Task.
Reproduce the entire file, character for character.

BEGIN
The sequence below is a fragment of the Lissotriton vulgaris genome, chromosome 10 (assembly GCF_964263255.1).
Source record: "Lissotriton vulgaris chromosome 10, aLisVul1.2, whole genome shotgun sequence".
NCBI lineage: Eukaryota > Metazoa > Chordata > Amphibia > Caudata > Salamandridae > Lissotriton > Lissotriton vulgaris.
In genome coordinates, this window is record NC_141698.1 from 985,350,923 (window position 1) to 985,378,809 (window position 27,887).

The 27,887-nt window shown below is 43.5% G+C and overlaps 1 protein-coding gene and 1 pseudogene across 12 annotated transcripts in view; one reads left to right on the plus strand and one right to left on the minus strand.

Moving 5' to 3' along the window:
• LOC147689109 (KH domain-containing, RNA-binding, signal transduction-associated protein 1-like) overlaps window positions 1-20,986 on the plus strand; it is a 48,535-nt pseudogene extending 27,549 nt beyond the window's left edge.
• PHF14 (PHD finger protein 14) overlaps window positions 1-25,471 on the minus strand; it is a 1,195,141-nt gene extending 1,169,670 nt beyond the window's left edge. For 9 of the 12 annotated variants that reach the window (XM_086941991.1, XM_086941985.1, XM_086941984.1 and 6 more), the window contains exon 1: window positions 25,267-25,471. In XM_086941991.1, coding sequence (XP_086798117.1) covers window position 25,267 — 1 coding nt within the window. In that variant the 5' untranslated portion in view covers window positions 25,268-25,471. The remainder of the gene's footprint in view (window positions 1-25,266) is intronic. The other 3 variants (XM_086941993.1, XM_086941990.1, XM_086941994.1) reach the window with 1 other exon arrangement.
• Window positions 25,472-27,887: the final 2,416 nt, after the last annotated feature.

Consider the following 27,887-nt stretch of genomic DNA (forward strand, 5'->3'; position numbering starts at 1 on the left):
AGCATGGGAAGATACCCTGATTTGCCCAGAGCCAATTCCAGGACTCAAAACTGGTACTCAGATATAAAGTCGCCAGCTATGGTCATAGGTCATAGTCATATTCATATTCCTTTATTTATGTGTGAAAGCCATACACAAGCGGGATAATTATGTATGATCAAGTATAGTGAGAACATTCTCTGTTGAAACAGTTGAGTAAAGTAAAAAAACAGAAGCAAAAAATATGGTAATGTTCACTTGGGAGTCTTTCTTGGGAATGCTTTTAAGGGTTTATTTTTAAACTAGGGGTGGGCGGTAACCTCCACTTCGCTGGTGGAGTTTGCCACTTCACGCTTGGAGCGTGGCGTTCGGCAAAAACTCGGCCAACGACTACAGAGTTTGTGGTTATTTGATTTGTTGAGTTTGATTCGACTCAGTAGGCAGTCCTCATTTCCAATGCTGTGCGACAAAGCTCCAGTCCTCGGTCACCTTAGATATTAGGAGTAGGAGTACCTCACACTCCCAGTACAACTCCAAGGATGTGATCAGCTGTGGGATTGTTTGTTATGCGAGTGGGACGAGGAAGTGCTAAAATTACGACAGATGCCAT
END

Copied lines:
The sequence below is a fragment of the Lissotriton vulgaris genome, chromosome 10 (assembly GCF_964263255.1).
Source record: "Lissotriton vulgaris chromosome 10, aLisVul1.2, whole genome shotgun sequence".
NCBI lineage: Eukaryota > Metazoa > Chordata > Amphibia > Caudata > Salamandridae > Lissotriton > Lissotriton vulgaris.
In genome coordinates, this window is record NC_141698.1 from 985,350,923 (window position 1) to 985,378,809 (window position 27,887).

The 27,887-nt window shown below is 43.5% G+C and overlaps 1 protein-coding gene and 1 pseudogene across 12 annotated transcripts in view; one reads left to right on the plus strand and one right to left on the minus strand.

Moving 5' to 3' along the window:
• LOC147689109 (KH domain-containing, RNA-binding, signal transduction-associated protein 1-like) overlaps window positions 1-20,986 on the plus strand; it is a 48,535-nt pseudogene extending 27,549 nt beyond the window's left edge.
• PHF14 (PHD finger protein 14) overlaps window positions 1-25,471 on the minus strand; it is a 1,195,141-nt gene extending 1,169,670 nt beyond the window's left edge. For 9 of the 12 annotated variants that reach the window (XM_086941991.1, XM_086941985.1, XM_086941984.1 and 6 more), the window contains exon 1: window positions 25,267-25,471. In XM_086941991.1, coding sequence (XP_086798117.1) covers window position 25,267 — 1 coding nt within the window. In that variant the 5' untranslated portion in view covers window positions 25,268-25,471. The remainder of the gene's footprint in view (window positions 1-25,266) is intronic. The other 3 variants (XM_086941993.1, XM_086941990.1, XM_086941994.1) reach the window with 1 other exon arrangement.
• Window positions 25,472-27,887: the final 2,416 nt, after the last annotated feature.

Consider the following 27,887-nt stretch of genomic DNA (forward strand, 5'->3'; position numbering starts at 1 on the left):
AGCATGGGAAGATACCCTGATTTGCCCAGAGCCAATTCCAGGACTCAAAACTGGTACTCAGATATAAAGTCGCCAGCTATGGTCATAGGTCATAGTCATATTCATATTCCTTTATTTATGTGTGAAAGCCATACACAAGCGGGATAATTATGTATGATCAAGTATAGTGAGAACATTCTCTGTTGAAACAGTTGAGTAAAGTAAAAAAACAGAAGCAAAAAATATGGTAATGTTCACTTGGGAGTCTTTCTTGGGAATGCTTTTAAGGGTTTATTTTTAAACTAGGGGTGGGCGGTAACCTCCACTTCGCTGGTGGAGTTTGCCACTTCACGCTTGGAGCGTGGCGTTCGGCAAAAACTCGGCCAACGACTACAGAGTTTGTGGTTATTTGATTTGTTGAGTTTGATTCGACTCAGTAGGCAGTCCTCATTTCCAATGCTGTGCGACAAAGCTCCAGTCCTCGGTCACCTTAGATATTAGGAGTAGGAGTACCTCACACTCCCAGTACAACTCCAAGGATGTGATCAGCTGTGGGATTGTTTGTTATGCGAGTGGGACGAGGAAGTGCTAAAATTACGACAGATGCCAT